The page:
Toronto housing prices rise more than what most people in the city make in a year
Canadians hunting for an apartment are feeling the squeeze as rental availability dropped for the third straight year to reach a 17-year low, the Canada Mortgage and Housing Corp said Wednesday.
The tightening market is pushing rental rates higher as the economy remains strong, high home prices keep more people renting, and rising immigration helped Canada hit record population growth last year.
The national vacancy rate for purpose built apartments was 2.2 per cent, down from 2.4 per cent in 2018, compared with an average of three per cent for the ten years prior. The vacancy rate for condo rentals was even tighter at one per cent, down from 1.4 per cent a year earlier.
The squeeze helped push up average rents by 3.9 per cent for a two-bedroom rental apartment, the fastest pace of same-sample rent growth since 2001.
"Low vacancy rates in major centres underscore the need for increased rental supply to ensure access to affordable housing," CMHC chief economist Bob Dugan said in a statement.
The Greater Toronto Area has seen an increase in purpose-built rentals coming onto the market, even as developers still favour condo buildings. New rental housing coming onto the market helped ease the region's vacancy rate to 1.5 per cent from 1.2 per cent a year earlier.
"It is encouraging to see more rental starts in the market. However, demand for rental still significantly outweighs the available supply," said Dana Senagama, principal market analyst in the GTA report.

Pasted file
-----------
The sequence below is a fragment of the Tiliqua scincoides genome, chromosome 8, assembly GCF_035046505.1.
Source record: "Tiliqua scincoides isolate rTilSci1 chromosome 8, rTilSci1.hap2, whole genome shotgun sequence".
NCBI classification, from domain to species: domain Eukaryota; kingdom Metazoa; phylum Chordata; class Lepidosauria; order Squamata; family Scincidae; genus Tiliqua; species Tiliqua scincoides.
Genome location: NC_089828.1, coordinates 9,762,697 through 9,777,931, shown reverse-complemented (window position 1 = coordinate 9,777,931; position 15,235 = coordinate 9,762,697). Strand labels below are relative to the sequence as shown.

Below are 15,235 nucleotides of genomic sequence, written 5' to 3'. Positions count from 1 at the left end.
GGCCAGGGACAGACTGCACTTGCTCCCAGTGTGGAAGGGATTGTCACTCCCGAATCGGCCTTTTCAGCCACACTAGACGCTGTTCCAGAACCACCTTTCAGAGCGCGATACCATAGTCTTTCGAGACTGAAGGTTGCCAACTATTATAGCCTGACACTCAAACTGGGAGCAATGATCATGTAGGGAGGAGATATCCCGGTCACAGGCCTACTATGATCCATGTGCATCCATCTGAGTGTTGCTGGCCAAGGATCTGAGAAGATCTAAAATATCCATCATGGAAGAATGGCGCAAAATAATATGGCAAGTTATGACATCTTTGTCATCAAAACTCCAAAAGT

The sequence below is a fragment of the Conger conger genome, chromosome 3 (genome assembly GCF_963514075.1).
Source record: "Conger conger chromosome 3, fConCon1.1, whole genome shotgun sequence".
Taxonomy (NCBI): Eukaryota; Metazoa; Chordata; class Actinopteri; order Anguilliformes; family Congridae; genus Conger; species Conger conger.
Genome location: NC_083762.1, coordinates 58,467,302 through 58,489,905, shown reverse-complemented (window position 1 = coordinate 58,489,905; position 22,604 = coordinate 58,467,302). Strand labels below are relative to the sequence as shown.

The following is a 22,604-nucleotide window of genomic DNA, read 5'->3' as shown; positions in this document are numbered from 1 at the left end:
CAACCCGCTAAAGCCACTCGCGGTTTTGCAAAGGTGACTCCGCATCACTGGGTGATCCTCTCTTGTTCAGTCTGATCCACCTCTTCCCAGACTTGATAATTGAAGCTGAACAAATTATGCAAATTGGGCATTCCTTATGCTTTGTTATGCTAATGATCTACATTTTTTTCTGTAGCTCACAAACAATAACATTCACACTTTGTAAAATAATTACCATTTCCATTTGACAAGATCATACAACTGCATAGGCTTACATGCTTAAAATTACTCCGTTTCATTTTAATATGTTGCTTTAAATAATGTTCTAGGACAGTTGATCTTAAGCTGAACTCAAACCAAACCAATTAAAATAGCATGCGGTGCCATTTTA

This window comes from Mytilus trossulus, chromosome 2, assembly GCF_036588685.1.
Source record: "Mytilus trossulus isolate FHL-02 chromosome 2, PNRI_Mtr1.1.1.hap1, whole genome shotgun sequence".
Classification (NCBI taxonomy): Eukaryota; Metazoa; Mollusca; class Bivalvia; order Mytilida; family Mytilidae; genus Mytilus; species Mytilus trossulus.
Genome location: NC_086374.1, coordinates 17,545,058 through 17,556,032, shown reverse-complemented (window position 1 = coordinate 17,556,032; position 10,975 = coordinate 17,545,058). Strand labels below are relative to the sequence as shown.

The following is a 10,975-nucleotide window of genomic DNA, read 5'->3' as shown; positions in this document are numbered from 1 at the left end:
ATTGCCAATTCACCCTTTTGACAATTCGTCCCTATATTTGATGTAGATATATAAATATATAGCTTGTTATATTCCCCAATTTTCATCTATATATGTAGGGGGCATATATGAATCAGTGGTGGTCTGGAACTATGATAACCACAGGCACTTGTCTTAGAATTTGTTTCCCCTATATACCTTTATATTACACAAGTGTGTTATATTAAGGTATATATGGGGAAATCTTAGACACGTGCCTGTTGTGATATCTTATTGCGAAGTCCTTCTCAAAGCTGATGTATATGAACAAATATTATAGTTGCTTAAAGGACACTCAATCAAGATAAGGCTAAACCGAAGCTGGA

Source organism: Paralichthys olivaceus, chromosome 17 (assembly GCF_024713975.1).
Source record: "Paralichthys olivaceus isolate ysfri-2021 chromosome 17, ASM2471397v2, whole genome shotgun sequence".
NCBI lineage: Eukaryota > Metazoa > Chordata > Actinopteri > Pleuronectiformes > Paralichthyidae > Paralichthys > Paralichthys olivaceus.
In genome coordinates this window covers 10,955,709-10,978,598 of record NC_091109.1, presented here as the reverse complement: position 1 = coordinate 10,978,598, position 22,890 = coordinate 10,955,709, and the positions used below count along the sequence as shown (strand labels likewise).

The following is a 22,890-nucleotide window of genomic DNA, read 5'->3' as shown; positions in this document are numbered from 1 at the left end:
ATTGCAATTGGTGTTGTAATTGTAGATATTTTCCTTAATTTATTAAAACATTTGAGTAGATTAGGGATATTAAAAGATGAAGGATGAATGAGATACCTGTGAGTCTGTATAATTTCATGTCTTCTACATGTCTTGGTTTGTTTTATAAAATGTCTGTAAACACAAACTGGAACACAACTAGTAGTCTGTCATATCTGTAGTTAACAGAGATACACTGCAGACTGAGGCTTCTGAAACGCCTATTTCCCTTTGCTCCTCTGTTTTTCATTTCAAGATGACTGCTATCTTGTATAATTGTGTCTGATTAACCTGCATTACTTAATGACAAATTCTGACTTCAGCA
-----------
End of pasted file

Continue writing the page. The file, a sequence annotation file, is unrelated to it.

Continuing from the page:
The still-low vacancy rate helped push up the average rent for a two-bedroom apartment by 6.1 per cent to $1,562, while a two-bedroom condo rental averaged $2,476.
Metro Vancouver's vacancy rate held steady at 1.1 per cent, helping push up rental rates for a two-bedroom apartment by 4.9 per cent to $1,748, the highest of major markets. Condo rentals for a two-bedroom averaged $2,045 in the area.
CMHC said that despite record construction of new units in the area, strong demand for rental accommodation resulted in continued low vacancy rates and higher rents across Metro Vancouver.
Montreal's vacancy rate declined to 1.5 per cent from 1.9 per cent a year earlier to reach the lowest rate in 15 years. The average rent for a two-bedroom apartment was $855.
Prairie cities saw much higher vacancies for dedicated rentals, including Regina at 7.8 per cent, Calgary at 3.9 per cent, and Winnipeg at 3.1 per cent. While Calgary's vacancy rate was unchanged, it saw an overall average price increase of 1.7 per cent, with two-bedroom apartments going for an average of $1,305.
CMHC conducted the annual rental apartment survey for urban areas over 10,000 in October, while secondary rental condo market numbers for 17 markets were gathered in September.